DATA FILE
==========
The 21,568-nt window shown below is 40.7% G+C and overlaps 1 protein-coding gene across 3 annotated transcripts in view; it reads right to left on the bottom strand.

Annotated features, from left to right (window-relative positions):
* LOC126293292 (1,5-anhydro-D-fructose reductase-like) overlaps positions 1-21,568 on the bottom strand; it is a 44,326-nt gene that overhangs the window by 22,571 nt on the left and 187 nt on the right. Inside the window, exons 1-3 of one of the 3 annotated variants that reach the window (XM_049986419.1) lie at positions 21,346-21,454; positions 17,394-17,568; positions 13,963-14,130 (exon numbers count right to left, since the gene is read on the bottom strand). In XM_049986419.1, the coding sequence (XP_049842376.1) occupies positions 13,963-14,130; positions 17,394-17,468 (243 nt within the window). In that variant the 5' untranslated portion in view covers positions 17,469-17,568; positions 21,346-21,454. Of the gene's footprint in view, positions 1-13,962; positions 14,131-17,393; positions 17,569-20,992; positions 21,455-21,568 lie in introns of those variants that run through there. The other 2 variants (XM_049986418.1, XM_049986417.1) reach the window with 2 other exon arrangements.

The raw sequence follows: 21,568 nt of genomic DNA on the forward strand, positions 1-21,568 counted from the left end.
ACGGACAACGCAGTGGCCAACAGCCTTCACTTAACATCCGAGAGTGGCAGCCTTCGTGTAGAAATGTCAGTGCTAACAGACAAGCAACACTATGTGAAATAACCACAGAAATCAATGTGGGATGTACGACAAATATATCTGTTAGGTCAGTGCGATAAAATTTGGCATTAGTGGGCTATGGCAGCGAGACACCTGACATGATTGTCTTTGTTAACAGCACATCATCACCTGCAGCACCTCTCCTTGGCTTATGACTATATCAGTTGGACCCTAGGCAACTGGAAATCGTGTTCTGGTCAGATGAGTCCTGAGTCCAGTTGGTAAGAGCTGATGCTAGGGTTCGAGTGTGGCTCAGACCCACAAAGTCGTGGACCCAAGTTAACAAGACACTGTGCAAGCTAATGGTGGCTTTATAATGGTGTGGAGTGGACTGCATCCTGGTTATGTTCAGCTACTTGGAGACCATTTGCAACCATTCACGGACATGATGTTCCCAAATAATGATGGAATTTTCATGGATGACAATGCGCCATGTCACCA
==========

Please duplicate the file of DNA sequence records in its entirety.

The 21,568-nt window shown below is 40.7% G+C and overlaps 1 protein-coding gene across 3 annotated transcripts in view; it reads right to left on the bottom strand.

Annotated features, from left to right (window-relative positions):
* LOC126293292 (1,5-anhydro-D-fructose reductase-like) overlaps positions 1-21,568 on the bottom strand; it is a 44,326-nt gene that overhangs the window by 22,571 nt on the left and 187 nt on the right. Inside the window, exons 1-3 of one of the 3 annotated variants that reach the window (XM_049986419.1) lie at positions 21,346-21,454; positions 17,394-17,568; positions 13,963-14,130 (exon numbers count right to left, since the gene is read on the bottom strand). In XM_049986419.1, the coding sequence (XP_049842376.1) occupies positions 13,963-14,130; positions 17,394-17,468 (243 nt within the window). In that variant the 5' untranslated portion in view covers positions 17,469-17,568; positions 21,346-21,454. Of the gene's footprint in view, positions 1-13,962; positions 14,131-17,393; positions 17,569-20,992; positions 21,455-21,568 lie in introns of those variants that run through there. The other 2 variants (XM_049986418.1, XM_049986417.1) reach the window with 2 other exon arrangements.

The raw sequence follows: 21,568 nt of genomic DNA on the forward strand, positions 1-21,568 counted from the left end.
ACGGACAACGCAGTGGCCAACAGCCTTCACTTAACATCCGAGAGTGGCAGCCTTCGTGTAGAAATGTCAGTGCTAACAGACAAGCAACACTATGTGAAATAACCACAGAAATCAATGTGGGATGTACGACAAATATATCTGTTAGGTCAGTGCGATAAAATTTGGCATTAGTGGGCTATGGCAGCGAGACACCTGACATGATTGTCTTTGTTAACAGCACATCATCACCTGCAGCACCTCTCCTTGGCTTATGACTATATCAGTTGGACCCTAGGCAACTGGAAATCGTGTTCTGGTCAGATGAGTCCTGAGTCCAGTTGGTAAGAGCTGATGCTAGGGTTCGAGTGTGGCTCAGACCCACAAAGTCGTGGACCCAAGTTAACAAGACACTGTGCAAGCTAATGGTGGCTTTATAATGGTGTGGAGTGGACTGCATCCTGGTTATGTTCAGCTACTTGGAGACCATTTGCAACCATTCACGGACATGATGTTCCCAAATAATGATGGAATTTTCATGGATGACAATGCGCCATGTCACCA